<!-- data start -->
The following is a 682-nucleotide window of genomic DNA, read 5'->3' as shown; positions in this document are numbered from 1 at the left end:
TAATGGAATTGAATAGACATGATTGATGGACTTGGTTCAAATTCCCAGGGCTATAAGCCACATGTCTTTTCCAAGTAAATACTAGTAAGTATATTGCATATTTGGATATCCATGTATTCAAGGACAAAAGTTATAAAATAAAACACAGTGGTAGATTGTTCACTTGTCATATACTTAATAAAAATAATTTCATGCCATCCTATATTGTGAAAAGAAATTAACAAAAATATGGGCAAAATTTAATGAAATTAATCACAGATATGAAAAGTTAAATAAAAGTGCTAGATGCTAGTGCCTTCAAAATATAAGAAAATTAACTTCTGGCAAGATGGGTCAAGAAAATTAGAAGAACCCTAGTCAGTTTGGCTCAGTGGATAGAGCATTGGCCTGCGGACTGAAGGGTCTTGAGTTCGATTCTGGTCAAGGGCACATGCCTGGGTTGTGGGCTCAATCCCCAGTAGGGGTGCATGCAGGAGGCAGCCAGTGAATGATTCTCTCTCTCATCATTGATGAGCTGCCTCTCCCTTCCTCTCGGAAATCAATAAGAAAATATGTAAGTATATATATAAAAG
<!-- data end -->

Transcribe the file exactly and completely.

The following is a 682-nucleotide window of genomic DNA, read 5'->3' as shown; positions in this document are numbered from 1 at the left end:
TAATGGAATTGAATAGACATGATTGATGGACTTGGTTCAAATTCCCAGGGCTATAAGCCACATGTCTTTTCCAAGTAAATACTAGTAAGTATATTGCATATTTGGATATCCATGTATTCAAGGACAAAAGTTATAAAATAAAACACAGTGGTAGATTGTTCACTTGTCATATACTTAATAAAAATAATTTCATGCCATCCTATATTGTGAAAAGAAATTAACAAAAATATGGGCAAAATTTAATGAAATTAATCACAGATATGAAAAGTTAAATAAAAGTGCTAGATGCTAGTGCCTTCAAAATATAAGAAAATTAACTTCTGGCAAGATGGGTCAAGAAAATTAGAAGAACCCTAGTCAGTTTGGCTCAGTGGATAGAGCATTGGCCTGCGGACTGAAGGGTCTTGAGTTCGATTCTGGTCAAGGGCACATGCCTGGGTTGTGGGCTCAATCCCCAGTAGGGGTGCATGCAGGAGGCAGCCAGTGAATGATTCTCTCTCTCATCATTGATGAGCTGCCTCTCCCTTCCTCTCGGAAATCAATAAGAAAATATGTAAGTATATATATAAAAG